Thursday, 17 March 2011

Devouring Stephen King (as Richard Bachman): Rage

Rage is the first of the books published by King under his pseudonym, Richard Bachman, and, while I was kind of dubious about it because, comparatively, The Regulators, also released under the Bachman name, was definitely not as good as Desperation, the King book it closely parallels; it actually turned out to be better than I had expected. I think that the Bachman name was essentially brought into play by King so that he could write things that weren't necessarily out and out horror, but still retain his own reputation as the king of horror. Having said that, Rage is pretty scary, in a far more realistic way than a lot of King's other books- with supernatural horror, you can brush off a lot of the fear by being assured that it isn't real and can't really hurt you, whereas the plot of Rage is something that could really happen, and so is, in a lot of ways, a fair bit scarier than many of King's monsters.

So, the main character of Rage is essentially this 18 year old kid who has, ever so slowly, lost his mind. It's a terrifying admission for him to make, and I found it especially concerning because what if you did just wake up one day and realise that, after all the crap that's happened in your life, you have just given in and lost the plot? Scarier than that, though, is the idea that someone like Charlie could be lurking near you at any given time, just ready to give in and admit defeat to his own mind. This is a particularly worrying thought because, in the book, Charlie kills two people and takes a whole classroom hostage, something which has happened before, and will surely happen again. Creepy haunted hotels don't seem so scary now, huh?

I was really impressed with the psychological investigations that King imposed on his narrator, and how the entire book was really just a study of all the things in Charlie's life that had led him to this point, just over the edge of sanity, holding a class hostage with a gun. It is interesting that, rather than just stating that all these things caused Charlie to lose his mind, there is also an aspect that suggests that none of these things were wholly to blame, making his insanity almost scarier because it could then happen to any of us. And then, there is the class. They are at first terrified (understandably) but this then changes to something a lot weirder- they can almost identify with Charlie and what he is doing, which leaves us with the implication that all teenagers are just a little bit insane. Having been a teenager not so long ago, I can affirm that this is absolutely the case!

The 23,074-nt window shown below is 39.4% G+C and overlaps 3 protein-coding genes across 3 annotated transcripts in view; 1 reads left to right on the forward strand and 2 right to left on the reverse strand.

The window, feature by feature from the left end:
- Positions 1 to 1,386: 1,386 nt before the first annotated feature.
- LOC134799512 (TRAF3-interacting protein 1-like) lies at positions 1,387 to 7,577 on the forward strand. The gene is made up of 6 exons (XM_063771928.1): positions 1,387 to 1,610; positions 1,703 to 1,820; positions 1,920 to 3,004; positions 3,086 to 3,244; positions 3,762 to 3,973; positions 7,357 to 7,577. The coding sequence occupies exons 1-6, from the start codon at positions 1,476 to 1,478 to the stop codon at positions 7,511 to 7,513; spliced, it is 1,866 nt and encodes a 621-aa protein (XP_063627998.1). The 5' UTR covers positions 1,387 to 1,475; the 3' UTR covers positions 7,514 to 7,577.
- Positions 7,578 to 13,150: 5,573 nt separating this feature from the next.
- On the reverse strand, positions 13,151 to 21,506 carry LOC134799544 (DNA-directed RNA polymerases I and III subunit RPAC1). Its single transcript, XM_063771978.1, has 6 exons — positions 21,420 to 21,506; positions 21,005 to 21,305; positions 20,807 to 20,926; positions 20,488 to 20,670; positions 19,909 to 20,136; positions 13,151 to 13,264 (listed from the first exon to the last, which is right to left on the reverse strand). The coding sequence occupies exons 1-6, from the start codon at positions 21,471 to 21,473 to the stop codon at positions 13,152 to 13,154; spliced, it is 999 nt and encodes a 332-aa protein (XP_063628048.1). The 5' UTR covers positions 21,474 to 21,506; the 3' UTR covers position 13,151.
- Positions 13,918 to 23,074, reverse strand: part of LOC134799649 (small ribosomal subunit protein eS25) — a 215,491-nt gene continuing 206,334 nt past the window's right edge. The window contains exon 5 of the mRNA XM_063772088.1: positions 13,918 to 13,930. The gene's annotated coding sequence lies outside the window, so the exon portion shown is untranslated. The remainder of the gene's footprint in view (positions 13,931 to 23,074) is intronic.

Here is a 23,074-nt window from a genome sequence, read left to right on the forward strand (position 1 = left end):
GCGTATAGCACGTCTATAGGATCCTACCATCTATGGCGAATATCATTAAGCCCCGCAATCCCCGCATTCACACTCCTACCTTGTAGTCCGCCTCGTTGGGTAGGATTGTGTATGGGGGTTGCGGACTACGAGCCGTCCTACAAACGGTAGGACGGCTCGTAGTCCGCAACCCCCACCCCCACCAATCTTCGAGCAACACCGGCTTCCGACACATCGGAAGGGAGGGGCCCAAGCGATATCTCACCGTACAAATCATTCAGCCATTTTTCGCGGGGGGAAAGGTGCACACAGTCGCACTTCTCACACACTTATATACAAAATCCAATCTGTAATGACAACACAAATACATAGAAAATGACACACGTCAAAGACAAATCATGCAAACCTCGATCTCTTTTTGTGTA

There is one exception to this rule, and this comes in the form of Ted, the only student who stands up to Charlie, and who ends up being the only student that the others come to hate. It is a very odd situation- he is trying to get them out of the room, but they almost don't want to leave- like this is something very important that they have to go through in order to learn important things about themselves. What is very interesting here is that, up until this point, Ted has been basically the most popular boy in school, almost the antithesis of Charlie's high school experience. While this is still the case, their roles are almost reversed when Charlie is holding the gun, as he becomes the most popular boy in the room. It's very strange, and I can only put it down to one thing- in his position, Charlie starts to tell the truth about himself, which is something that so few of the students have ever been able to do, and Ted has never been able to do (which is probably why he remains popular). It's a very interesting reversal, and it especially proves that people are capable of anything (something supported by the very end of the book, which makes even Charlie sick... But you'll have to read for yourself to find out what that is!)

So, Rage is a book about a lot of different things, far beyond just one boy's downfall into mental illness. It's a lot more about the things that teenagers face, and the fact that what they feel often goes a lot deeper than adults give them credit for. I think it brings up a lot of interesting thoughts (or at least it did for me) and is well worth a read as one of Stephen King's less read books. I have just realised that I have possibly given this book a better review than any of the other Stephen King books I've read so far, and so I want to clarify something- this is not as good as they are. Don't get me wrong, I do think it is a good book, but it doesn't give me the heebie-jeebies in the way a lot of other Stephen King books do. I think that, because I love those books more, I criticise them more also, whereas, although I liked this book I didn't love it, so I didn't feel the need to offer it any criticisms at all. Which is something I do with people too. So anyway, just ignore my biased style of reviewing and read this book anyway! Just... read 'Salem's Lot straight afterwards or something, ok?

Next up I'll review Night Shift, which I've already read this year, and don't really feel inclined to read again, so I'll be reading The Stand next, which I've only read once and not for a really long time- I'm pretty excited about it!

1 comment:

  1. Great review - this is one of the few Stephen Kings books I haven't read and I'm rationing them because I don't want to have to wait until Nov. when his new book will come out. Maybe I'll allow myself this one next month!